Just last week, I thought I was a person with relatively good etiquette. Out of all my friends, I was the only one that had attended Dancing School as a tween, where I wore white gloves, studied the foxtrot, the box step, the tango and the lindy, learned how to sit politely and became proficient in the proper way to hold a punch glass.
But when I turned up to the Plaza Finishing Program with Beaumont Etiquette, which specializes in teaching modern women and men etiquette, I found out that I’m not as refined as I had originally thought.
Did you know that you’re supposed to cut and eat one bite at a time and then take a mandatory break after four bites in a row? Or that you’re supposed to dab your mouth using the inside part of the napkin, so your dining mates aren’t privy to your disgusting stains? And never, ever put your lips to someone else’s cheek. Why? Because you don’t want “George looking like he was accosted,” explained Myka Meier, the host and founder of Beaumont Etiquette.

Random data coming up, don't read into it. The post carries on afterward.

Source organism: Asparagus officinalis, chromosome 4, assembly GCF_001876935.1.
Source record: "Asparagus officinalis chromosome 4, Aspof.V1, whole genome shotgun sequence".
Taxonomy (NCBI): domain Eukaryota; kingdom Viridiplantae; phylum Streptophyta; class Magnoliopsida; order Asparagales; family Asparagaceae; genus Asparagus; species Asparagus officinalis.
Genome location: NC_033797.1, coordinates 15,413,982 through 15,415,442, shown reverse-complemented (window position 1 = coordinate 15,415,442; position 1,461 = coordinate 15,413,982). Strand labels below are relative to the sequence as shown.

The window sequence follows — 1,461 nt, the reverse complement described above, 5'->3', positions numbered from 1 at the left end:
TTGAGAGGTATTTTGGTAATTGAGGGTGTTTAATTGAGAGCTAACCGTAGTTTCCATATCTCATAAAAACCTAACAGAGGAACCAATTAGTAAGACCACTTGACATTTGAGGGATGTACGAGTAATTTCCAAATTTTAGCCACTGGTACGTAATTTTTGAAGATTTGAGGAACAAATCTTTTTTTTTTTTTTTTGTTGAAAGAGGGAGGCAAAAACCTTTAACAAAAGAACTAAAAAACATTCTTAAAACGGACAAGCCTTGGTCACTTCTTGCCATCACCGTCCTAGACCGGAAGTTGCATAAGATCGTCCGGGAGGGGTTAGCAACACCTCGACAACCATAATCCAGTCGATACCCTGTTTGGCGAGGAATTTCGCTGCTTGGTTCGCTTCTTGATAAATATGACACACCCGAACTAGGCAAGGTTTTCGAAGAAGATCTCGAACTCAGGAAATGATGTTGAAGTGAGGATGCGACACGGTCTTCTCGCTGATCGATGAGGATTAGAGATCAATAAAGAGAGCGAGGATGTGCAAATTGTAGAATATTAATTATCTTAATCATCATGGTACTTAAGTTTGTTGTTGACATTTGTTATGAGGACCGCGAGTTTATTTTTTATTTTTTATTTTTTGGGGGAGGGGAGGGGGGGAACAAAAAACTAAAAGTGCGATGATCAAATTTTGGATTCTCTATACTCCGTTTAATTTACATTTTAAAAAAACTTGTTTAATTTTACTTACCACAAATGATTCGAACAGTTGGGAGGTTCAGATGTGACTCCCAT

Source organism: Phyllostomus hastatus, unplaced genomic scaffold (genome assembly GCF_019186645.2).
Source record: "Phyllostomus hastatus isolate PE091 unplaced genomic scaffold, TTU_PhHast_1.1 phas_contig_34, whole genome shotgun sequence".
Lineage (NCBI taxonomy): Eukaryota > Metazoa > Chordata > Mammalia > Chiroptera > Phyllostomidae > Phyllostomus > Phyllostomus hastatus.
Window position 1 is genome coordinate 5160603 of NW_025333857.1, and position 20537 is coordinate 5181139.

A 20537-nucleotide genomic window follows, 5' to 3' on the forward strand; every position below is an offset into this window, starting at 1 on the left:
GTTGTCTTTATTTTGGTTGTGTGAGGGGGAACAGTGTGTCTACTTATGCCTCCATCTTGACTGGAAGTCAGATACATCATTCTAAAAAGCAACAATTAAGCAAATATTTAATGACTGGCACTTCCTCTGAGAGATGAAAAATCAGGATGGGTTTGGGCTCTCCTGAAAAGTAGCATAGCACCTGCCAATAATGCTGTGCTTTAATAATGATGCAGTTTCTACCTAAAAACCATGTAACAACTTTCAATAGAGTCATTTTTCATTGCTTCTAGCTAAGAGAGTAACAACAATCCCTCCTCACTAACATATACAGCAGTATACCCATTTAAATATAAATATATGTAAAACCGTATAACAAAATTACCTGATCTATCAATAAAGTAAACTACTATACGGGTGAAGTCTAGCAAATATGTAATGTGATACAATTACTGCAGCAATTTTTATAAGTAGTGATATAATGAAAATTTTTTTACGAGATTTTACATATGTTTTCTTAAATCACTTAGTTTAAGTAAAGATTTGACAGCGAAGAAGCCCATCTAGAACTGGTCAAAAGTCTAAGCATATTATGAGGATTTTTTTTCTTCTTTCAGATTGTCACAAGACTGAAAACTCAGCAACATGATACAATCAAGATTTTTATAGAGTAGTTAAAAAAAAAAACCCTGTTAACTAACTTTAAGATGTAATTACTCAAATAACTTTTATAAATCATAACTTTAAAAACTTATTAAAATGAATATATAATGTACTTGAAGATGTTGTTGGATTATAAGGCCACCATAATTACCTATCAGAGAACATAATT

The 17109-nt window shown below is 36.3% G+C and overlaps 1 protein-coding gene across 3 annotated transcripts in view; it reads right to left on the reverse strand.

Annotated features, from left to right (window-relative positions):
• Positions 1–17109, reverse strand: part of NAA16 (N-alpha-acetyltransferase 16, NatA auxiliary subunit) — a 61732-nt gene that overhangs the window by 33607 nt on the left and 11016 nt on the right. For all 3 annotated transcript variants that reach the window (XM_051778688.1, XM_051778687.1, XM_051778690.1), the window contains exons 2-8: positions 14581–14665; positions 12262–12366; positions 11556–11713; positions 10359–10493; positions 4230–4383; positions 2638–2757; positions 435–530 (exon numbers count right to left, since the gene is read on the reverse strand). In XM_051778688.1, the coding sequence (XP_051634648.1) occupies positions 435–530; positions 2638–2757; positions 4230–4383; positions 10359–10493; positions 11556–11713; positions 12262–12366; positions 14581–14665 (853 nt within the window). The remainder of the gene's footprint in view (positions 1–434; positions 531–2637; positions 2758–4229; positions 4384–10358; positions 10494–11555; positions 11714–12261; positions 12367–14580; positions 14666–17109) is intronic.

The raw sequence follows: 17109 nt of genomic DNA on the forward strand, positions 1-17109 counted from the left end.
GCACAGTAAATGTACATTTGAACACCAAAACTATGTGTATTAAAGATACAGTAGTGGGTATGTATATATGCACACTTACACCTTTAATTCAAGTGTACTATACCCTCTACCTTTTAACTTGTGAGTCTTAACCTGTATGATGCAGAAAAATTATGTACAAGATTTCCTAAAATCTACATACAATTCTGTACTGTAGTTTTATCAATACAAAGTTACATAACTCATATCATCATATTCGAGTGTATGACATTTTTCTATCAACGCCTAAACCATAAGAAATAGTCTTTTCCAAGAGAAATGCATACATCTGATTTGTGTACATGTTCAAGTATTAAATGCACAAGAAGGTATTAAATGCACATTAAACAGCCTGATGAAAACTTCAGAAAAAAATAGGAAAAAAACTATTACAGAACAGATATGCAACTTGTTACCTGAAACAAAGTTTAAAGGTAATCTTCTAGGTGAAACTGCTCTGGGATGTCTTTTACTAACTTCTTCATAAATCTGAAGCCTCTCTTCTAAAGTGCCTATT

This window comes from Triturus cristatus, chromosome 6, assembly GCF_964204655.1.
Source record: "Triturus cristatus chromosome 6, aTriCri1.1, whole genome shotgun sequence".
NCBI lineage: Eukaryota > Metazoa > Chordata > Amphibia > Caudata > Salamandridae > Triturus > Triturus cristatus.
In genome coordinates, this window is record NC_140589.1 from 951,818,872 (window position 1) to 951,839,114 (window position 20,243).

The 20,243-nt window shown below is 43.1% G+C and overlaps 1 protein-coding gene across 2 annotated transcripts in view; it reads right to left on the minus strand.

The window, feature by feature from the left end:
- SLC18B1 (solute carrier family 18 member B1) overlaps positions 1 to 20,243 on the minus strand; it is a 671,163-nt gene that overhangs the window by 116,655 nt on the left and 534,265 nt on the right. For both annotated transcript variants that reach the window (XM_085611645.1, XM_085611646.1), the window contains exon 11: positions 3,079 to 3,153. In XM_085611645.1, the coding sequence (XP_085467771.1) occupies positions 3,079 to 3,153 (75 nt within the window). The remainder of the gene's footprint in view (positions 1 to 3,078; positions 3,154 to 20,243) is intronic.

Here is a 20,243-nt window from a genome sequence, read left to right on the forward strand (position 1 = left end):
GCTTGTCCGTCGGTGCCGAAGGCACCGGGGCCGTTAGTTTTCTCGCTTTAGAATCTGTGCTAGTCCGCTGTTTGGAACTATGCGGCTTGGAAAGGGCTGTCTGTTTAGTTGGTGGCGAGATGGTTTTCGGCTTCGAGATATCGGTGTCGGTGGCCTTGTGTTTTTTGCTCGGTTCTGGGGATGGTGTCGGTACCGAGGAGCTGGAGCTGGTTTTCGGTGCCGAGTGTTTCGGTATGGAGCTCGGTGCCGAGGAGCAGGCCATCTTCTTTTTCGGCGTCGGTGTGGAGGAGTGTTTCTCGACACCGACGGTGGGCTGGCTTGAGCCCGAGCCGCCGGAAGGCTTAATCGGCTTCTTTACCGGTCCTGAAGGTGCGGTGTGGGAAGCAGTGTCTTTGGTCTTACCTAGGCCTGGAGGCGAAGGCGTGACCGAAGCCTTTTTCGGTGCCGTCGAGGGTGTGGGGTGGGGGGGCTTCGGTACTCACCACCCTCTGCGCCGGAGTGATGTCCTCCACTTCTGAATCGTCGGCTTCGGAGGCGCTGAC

Meier, who was trained by a former event-planner in the Queen of England’s household and attended prestigious finishing schools in England and Switzerland, does bare a vague resemblance to a character in a Whit Stillman film, but she is also very smart, welcoming and full of energy. She insists that both charm, etiquette and grace can be learned (and yes, Kate Middleton was mentioned a few times.) “Etiquette is about being kind, thoughtful and respectful to everyone around us,” she told the Observer.
Despite her roots in the old fashioned art of etiquette, Meier is quite modern. These classes help both women and men learn the proper decorum for social situations like dates (that failed Tinder date will never forget your cutlery etiquette!), but also etiquette for business and networking.